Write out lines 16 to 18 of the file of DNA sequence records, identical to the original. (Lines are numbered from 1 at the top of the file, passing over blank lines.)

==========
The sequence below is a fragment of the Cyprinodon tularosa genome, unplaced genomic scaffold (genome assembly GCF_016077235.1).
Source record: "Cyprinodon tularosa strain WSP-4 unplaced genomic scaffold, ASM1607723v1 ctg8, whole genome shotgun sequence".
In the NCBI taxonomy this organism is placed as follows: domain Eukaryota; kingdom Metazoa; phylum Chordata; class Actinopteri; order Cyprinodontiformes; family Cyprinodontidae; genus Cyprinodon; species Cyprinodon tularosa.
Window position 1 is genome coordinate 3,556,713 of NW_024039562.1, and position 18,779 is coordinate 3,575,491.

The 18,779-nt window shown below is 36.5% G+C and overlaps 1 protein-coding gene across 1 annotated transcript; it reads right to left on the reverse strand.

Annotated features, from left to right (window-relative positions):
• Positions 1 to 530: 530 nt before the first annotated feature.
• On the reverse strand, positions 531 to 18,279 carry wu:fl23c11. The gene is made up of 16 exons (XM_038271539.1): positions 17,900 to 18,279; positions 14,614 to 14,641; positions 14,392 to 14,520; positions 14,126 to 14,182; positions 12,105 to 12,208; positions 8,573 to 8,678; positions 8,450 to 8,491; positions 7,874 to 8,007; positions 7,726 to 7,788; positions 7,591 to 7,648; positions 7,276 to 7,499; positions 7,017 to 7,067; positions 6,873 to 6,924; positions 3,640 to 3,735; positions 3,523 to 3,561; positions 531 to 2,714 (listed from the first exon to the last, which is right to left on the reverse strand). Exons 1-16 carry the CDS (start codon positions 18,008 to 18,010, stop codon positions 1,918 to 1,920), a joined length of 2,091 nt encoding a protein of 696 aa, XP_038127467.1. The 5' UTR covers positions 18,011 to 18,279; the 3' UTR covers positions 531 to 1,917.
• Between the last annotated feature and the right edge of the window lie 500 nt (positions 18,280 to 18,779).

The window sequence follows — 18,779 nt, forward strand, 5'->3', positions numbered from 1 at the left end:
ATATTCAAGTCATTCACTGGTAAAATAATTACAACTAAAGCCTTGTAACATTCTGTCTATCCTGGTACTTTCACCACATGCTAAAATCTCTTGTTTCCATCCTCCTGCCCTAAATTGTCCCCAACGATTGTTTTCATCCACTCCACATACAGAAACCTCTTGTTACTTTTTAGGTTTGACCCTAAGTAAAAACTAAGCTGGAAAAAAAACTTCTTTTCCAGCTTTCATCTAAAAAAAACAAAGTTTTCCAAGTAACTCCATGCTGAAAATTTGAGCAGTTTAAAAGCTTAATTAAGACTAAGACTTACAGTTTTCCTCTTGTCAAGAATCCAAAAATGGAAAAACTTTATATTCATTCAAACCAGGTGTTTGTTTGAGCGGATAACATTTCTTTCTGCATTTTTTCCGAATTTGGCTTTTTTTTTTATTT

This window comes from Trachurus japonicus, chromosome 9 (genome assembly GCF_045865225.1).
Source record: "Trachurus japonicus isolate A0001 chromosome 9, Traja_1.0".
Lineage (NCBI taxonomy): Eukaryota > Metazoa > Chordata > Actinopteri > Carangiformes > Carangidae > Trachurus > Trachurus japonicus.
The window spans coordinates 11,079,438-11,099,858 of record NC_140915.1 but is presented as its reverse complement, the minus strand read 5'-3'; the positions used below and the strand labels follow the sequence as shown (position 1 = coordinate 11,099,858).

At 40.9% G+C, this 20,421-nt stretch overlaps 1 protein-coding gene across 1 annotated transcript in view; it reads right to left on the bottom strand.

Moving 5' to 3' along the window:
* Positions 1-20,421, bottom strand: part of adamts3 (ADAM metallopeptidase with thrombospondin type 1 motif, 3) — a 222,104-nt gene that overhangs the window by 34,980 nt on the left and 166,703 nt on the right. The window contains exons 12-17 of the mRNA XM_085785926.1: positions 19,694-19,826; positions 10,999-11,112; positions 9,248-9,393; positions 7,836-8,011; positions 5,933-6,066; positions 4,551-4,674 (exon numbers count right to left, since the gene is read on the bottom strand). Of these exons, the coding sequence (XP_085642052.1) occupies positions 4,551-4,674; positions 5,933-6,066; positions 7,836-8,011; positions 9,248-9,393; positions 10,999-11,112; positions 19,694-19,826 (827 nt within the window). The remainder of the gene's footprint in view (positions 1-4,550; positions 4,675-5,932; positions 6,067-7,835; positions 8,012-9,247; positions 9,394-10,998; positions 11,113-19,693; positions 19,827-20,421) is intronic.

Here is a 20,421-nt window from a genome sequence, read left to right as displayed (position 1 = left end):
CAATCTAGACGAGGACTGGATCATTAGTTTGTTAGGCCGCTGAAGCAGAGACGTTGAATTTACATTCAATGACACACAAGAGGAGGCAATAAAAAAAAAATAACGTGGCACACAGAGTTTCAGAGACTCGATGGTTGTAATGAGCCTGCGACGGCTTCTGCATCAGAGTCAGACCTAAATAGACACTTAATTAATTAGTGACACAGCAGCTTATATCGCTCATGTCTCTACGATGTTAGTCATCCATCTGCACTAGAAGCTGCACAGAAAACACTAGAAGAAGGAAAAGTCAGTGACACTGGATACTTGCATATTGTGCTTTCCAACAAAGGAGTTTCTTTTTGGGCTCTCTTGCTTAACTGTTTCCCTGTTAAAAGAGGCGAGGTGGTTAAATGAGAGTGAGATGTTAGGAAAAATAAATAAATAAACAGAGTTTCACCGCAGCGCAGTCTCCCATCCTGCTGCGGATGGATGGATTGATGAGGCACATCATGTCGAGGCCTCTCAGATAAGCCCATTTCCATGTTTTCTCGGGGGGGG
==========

At 40.9% G+C, this 20,421-nt stretch overlaps 1 protein-coding gene across 1 annotated transcript in view; it reads right to left on the bottom strand.

Moving 5' to 3' along the window:
* Positions 1-20,421, bottom strand: part of adamts3 (ADAM metallopeptidase with thrombospondin type 1 motif, 3) — a 222,104-nt gene that overhangs the window by 34,980 nt on the left and 166,703 nt on the right. The window contains exons 12-17 of the mRNA XM_085785926.1: positions 19,694-19,826; positions 10,999-11,112; positions 9,248-9,393; positions 7,836-8,011; positions 5,933-6,066; positions 4,551-4,674 (exon numbers count right to left, since the gene is read on the bottom strand). Of these exons, the coding sequence (XP_085642052.1) occupies positions 4,551-4,674; positions 5,933-6,066; positions 7,836-8,011; positions 9,248-9,393; positions 10,999-11,112; positions 19,694-19,826 (827 nt within the window). The remainder of the gene's footprint in view (positions 1-4,550; positions 4,675-5,932; positions 6,067-7,835; positions 8,012-9,247; positions 9,394-10,998; positions 11,113-19,693; positions 19,827-20,421) is intronic.